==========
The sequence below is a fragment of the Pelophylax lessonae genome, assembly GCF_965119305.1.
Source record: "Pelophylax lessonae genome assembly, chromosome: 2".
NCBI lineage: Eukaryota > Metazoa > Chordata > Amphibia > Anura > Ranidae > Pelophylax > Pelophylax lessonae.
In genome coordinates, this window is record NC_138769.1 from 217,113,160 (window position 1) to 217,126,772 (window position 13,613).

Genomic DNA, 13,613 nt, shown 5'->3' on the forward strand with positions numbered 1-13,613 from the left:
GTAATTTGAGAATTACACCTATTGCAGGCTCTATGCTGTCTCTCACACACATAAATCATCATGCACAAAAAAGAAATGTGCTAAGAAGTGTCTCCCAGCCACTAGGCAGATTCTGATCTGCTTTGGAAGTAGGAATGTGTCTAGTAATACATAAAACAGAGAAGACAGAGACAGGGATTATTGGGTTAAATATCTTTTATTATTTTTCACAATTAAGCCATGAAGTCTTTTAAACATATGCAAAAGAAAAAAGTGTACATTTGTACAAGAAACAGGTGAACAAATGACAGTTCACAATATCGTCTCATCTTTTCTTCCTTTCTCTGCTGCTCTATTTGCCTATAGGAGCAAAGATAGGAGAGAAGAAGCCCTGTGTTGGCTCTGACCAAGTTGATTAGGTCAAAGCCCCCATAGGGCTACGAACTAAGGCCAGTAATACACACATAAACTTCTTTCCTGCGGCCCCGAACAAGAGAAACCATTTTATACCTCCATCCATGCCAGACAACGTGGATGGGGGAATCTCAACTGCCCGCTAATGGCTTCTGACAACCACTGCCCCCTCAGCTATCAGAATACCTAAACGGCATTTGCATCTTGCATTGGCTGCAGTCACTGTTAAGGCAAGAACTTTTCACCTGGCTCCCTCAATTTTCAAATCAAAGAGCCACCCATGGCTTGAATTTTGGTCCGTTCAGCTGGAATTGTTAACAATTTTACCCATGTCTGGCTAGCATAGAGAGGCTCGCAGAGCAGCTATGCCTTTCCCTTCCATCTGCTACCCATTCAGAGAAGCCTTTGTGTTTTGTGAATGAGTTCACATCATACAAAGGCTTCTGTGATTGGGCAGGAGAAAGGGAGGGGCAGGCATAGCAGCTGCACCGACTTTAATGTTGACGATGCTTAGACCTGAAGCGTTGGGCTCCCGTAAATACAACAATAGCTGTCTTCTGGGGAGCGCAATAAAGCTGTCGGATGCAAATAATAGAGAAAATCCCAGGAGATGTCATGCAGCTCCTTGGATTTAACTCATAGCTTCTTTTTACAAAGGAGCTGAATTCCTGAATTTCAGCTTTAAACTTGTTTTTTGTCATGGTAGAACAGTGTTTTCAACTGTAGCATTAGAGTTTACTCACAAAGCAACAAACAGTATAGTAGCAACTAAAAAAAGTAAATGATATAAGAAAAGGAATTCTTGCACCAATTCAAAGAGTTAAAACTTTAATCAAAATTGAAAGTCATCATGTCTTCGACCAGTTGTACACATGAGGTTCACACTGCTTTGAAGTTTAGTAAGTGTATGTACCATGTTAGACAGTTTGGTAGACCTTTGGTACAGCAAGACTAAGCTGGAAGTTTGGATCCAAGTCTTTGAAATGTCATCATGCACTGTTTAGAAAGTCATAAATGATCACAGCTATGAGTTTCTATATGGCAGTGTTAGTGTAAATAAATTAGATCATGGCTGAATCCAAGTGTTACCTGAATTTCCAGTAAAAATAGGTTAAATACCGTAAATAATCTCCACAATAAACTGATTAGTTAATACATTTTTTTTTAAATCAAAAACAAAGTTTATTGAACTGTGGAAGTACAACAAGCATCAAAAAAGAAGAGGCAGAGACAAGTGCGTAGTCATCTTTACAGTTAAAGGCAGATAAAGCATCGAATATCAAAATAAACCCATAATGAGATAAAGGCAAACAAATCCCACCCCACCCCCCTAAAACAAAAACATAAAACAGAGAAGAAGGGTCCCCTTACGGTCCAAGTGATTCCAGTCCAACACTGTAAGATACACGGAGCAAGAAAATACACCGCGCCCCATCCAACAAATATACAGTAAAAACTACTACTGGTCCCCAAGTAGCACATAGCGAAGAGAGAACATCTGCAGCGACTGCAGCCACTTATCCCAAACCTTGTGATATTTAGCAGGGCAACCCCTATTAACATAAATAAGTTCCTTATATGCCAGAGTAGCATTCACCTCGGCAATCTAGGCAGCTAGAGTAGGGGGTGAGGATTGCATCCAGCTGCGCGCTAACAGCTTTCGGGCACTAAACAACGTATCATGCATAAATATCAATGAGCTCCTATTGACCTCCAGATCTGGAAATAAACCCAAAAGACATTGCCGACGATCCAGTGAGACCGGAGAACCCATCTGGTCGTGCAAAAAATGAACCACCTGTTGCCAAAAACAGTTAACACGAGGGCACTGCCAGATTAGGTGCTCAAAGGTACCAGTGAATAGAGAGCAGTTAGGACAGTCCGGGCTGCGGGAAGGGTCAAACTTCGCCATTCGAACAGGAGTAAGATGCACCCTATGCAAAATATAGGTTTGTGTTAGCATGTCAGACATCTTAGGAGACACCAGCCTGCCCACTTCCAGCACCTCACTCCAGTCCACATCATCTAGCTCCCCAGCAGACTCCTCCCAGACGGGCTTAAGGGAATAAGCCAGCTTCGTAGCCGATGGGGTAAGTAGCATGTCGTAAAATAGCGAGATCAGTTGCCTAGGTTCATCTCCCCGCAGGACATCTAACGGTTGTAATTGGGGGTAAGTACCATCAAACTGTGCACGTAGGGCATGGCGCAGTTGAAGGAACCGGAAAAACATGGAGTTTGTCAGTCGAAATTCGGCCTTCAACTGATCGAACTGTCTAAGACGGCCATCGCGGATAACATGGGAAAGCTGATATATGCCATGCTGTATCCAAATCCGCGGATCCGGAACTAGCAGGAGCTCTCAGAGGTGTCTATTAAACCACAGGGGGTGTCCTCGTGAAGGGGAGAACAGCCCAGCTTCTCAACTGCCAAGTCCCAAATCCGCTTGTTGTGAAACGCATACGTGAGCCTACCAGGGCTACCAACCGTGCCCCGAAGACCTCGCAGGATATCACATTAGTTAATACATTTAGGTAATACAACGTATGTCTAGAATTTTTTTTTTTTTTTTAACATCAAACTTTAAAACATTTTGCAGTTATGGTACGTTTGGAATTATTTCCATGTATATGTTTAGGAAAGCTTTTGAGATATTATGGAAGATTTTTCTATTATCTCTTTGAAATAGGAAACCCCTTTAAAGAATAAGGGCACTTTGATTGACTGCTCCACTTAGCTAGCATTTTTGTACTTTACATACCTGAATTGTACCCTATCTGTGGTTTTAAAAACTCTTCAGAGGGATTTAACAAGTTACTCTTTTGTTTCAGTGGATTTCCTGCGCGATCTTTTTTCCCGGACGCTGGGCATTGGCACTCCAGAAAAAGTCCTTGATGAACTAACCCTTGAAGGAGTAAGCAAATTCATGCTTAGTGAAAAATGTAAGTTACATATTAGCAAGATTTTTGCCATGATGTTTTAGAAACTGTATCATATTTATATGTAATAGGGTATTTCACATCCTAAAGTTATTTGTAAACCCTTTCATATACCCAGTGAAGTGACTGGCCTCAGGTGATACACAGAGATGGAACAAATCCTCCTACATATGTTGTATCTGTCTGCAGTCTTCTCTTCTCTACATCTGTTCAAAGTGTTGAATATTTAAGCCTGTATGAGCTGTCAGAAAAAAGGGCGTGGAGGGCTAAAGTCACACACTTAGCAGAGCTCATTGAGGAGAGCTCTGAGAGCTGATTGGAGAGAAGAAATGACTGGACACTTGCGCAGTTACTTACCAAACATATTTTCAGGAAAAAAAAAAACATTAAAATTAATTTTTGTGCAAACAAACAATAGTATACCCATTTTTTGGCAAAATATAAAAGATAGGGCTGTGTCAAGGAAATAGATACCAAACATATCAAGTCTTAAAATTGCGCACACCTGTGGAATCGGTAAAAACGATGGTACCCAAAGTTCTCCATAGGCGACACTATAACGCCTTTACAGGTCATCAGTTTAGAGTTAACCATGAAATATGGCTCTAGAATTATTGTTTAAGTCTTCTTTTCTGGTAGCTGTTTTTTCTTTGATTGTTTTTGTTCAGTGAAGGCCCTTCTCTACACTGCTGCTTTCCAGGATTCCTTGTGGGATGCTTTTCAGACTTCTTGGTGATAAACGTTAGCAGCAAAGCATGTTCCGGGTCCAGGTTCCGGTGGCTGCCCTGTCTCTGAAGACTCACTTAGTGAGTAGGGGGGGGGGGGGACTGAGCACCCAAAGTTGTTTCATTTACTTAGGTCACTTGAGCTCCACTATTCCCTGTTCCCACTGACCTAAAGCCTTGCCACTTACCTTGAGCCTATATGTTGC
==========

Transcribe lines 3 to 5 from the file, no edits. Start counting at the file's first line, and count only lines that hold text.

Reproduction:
NCBI lineage: Eukaryota > Metazoa > Chordata > Amphibia > Anura > Ranidae > Pelophylax > Pelophylax lessonae.
In genome coordinates, this window is record NC_138769.1 from 217,113,160 (window position 1) to 217,126,772 (window position 13,613).

Genomic DNA, 13,613 nt, shown 5'->3' on the forward strand with positions numbered 1-13,613 from the left: